Mexico - P. Plastics and ResinsMexico - Plastics/Resins
The Plastics and Resins industry is a best prospect industry sector for Mexico. This section includes a market overview and trade data for this sector.
OverviewIn 2018, Mexico was the largest market for U.S. exporters of plastics products (HS-39) totaling USD 17.9 billion (TSE), and the second-largest destination for rubber (HS-40) with USD 3.6 billion. Plastics were among the five top U. S. export categories to Mexico in 2018. The International Trade Administration’s Industry and Analysis office considers Mexico to be a top destination:
- Largest destination for U.S. plastic and rubber equipment
- Largest destination for U.S. tools, dies, and jigs
- Largest destination for U.S. industrial molds
- Fifteenth-largest destination for U.S. additive manufacturing equipment
According to Mexico’s Plastics Industry Association (Asociación Nacional de Industrias de Plástico, A.C. or ANIPAC), Mexico’s plastics market will continue to increase as Mexican imports of U.S. plastic resins and plastic parts supply the growing automotive and aerospace industries. Mexico’s plastics industry relies heavily on imports which predominantly come from the United States. In 2018, the United States exported $21.5 billion in plastics and rubber parts and materials, comprising 67 percent of Mexico’s total imports of plastics and rubber materials.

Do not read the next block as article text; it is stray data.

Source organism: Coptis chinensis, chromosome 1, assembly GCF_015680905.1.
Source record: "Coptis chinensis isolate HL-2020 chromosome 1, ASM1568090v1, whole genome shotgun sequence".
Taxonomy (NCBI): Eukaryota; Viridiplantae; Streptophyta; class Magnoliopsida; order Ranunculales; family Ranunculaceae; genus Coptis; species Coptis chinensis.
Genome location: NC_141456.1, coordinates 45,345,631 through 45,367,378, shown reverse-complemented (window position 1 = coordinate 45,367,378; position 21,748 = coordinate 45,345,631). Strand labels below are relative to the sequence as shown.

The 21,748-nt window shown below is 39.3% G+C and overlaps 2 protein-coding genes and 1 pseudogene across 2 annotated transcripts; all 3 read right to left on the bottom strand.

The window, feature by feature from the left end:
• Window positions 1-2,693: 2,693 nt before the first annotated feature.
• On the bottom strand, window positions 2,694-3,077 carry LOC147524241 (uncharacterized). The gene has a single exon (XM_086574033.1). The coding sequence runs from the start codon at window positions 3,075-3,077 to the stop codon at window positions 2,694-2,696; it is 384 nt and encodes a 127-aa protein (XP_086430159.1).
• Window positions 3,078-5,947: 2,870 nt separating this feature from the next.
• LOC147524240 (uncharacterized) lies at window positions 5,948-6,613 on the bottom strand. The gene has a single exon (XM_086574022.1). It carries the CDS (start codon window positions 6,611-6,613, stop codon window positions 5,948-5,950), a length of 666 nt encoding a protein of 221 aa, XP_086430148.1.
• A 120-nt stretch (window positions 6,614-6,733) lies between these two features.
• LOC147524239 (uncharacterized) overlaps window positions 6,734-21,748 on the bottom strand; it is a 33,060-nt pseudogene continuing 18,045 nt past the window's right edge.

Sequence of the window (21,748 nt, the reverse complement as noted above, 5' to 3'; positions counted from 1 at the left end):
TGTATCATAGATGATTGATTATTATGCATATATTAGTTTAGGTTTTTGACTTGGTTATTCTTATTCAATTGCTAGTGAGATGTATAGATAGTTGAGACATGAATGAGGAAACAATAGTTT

U. S. plastics exporters to Mexico partake in a market worth over USD $40 billion in 2018, with opportunities for continued U.S. participation in the sale of capital equipment, resins, plastic materials, and plastic parts. Recycling technology is also booming in the Mexican market, motivated by China having closed its doors to plastic waste and the urge to create circular economies to satisfy the sector’s recent commitments to the Ellen MacArthur Foundation and the United Nations.